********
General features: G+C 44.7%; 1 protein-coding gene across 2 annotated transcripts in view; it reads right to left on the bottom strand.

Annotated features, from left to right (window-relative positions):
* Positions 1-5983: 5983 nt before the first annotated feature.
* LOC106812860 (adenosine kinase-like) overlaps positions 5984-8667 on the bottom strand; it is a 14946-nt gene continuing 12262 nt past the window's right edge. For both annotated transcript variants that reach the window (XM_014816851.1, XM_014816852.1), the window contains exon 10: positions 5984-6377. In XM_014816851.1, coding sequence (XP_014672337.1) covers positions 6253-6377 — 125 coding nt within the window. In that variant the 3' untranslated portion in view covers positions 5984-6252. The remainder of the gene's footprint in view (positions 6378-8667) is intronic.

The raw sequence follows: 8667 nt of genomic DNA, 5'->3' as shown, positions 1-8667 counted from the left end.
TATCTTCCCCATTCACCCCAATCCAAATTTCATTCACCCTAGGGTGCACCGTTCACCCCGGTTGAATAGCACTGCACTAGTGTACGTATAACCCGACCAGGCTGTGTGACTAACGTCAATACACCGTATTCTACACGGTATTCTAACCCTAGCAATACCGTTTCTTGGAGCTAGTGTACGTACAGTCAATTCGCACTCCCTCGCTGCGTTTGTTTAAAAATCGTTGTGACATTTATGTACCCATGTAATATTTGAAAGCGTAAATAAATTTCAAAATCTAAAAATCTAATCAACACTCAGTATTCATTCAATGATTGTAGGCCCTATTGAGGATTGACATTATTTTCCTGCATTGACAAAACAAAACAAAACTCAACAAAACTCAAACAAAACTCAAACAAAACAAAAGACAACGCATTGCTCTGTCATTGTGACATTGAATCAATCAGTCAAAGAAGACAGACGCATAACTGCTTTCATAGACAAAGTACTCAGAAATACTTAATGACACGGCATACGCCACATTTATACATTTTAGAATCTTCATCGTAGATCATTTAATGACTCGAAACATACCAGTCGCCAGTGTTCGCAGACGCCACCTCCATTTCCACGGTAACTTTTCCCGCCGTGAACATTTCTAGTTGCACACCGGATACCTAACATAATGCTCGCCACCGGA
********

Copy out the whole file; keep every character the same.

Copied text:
General features: G+C 44.7%; 1 protein-coding gene across 2 annotated transcripts in view; it reads right to left on the bottom strand.

Annotated features, from left to right (window-relative positions):
* Positions 1-5983: 5983 nt before the first annotated feature.
* LOC106812860 (adenosine kinase-like) overlaps positions 5984-8667 on the bottom strand; it is a 14946-nt gene continuing 12262 nt past the window's right edge. For both annotated transcript variants that reach the window (XM_014816851.1, XM_014816852.1), the window contains exon 10: positions 5984-6377. In XM_014816851.1, coding sequence (XP_014672337.1) covers positions 6253-6377 — 125 coding nt within the window. In that variant the 3' untranslated portion in view covers positions 5984-6252. The remainder of the gene's footprint in view (positions 6378-8667) is intronic.

The raw sequence follows: 8667 nt of genomic DNA, 5'->3' as shown, positions 1-8667 counted from the left end.
TATCTTCCCCATTCACCCCAATCCAAATTTCATTCACCCTAGGGTGCACCGTTCACCCCGGTTGAATAGCACTGCACTAGTGTACGTATAACCCGACCAGGCTGTGTGACTAACGTCAATACACCGTATTCTACACGGTATTCTAACCCTAGCAATACCGTTTCTTGGAGCTAGTGTACGTACAGTCAATTCGCACTCCCTCGCTGCGTTTGTTTAAAAATCGTTGTGACATTTATGTACCCATGTAATATTTGAAAGCGTAAATAAATTTCAAAATCTAAAAATCTAATCAACACTCAGTATTCATTCAATGATTGTAGGCCCTATTGAGGATTGACATTATTTTCCTGCATTGACAAAACAAAACAAAACTCAACAAAACTCAAACAAAACTCAAACAAAACAAAAGACAACGCATTGCTCTGTCATTGTGACATTGAATCAATCAGTCAAAGAAGACAGACGCATAACTGCTTTCATAGACAAAGTACTCAGAAATACTTAATGACACGGCATACGCCACATTTATACATTTTAGAATCTTCATCGTAGATCATTTAATGACTCGAAACATACCAGTCGCCAGTGTTCGCAGACGCCACCTCCATTTCCACGGTAACTTTTCCCGCCGTGAACATTTCTAGTTGCACACCGGATACCTAACATAATGCTCGCCACCGGA